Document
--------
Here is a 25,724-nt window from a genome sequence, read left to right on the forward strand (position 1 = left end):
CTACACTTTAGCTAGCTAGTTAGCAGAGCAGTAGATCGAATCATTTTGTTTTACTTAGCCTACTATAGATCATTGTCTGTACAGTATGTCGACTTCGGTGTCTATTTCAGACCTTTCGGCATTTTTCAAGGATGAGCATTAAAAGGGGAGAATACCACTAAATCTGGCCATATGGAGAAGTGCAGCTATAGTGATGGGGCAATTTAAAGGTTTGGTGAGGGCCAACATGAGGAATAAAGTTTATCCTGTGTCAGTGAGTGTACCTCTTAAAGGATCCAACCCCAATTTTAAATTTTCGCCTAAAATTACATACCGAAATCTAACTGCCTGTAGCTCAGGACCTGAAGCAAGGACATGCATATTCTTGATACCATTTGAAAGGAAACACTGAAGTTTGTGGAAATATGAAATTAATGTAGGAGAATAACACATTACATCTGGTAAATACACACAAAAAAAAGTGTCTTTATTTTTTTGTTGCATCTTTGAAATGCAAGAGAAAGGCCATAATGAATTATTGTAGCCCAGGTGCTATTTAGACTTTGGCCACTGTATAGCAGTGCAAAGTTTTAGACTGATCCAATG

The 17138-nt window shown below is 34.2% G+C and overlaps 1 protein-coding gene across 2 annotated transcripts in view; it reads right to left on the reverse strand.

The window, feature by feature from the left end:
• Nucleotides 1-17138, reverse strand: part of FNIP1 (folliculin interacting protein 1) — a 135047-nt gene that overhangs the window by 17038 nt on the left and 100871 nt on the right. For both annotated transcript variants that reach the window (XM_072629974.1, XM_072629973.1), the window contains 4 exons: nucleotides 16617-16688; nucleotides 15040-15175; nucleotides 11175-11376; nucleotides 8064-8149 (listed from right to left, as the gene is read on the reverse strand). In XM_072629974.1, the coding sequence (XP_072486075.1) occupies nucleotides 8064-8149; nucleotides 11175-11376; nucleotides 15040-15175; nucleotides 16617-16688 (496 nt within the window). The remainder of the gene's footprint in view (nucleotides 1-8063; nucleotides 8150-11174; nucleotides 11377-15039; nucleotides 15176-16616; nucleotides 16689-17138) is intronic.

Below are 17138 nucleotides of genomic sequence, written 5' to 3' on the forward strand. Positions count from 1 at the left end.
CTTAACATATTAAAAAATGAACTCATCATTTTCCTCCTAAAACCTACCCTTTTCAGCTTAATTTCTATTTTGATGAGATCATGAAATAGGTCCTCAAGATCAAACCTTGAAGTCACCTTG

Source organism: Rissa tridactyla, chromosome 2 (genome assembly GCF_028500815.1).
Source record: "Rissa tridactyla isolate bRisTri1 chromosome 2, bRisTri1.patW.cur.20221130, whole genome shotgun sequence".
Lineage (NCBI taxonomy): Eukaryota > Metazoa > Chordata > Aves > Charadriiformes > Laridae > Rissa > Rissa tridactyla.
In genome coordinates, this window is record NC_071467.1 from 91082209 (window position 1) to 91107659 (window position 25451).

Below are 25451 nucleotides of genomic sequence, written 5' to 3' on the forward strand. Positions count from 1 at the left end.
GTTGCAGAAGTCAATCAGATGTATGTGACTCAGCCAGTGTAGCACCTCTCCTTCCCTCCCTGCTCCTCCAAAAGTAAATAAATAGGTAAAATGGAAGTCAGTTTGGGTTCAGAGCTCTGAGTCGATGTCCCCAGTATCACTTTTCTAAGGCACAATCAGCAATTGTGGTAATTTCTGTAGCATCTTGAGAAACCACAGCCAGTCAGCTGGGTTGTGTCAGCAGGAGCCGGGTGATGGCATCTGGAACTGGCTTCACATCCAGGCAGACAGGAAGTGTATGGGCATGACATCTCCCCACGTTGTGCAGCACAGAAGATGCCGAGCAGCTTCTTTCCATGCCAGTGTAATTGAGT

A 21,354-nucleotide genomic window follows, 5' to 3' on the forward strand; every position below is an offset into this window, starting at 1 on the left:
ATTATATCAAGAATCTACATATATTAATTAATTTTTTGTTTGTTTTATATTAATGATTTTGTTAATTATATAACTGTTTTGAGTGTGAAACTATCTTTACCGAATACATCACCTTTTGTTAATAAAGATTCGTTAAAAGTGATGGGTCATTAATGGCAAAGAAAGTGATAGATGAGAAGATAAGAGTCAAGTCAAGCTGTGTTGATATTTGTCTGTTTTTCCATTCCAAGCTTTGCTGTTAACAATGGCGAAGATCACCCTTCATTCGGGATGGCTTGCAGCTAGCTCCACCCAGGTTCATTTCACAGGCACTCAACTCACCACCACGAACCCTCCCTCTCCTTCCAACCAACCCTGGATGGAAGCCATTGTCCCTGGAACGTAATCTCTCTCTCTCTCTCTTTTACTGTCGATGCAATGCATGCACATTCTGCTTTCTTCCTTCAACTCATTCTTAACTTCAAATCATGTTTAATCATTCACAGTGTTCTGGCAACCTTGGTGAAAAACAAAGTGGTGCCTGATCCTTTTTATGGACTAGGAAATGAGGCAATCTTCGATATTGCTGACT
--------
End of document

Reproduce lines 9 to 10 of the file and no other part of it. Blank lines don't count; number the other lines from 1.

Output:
Source record: "Rissa tridactyla isolate bRisTri1 chromosome 2, bRisTri1.patW.cur.20221130, whole genome shotgun sequence".
Lineage (NCBI taxonomy): Eukaryota > Metazoa > Chordata > Aves > Charadriiformes > Laridae > Rissa > Rissa tridactyla.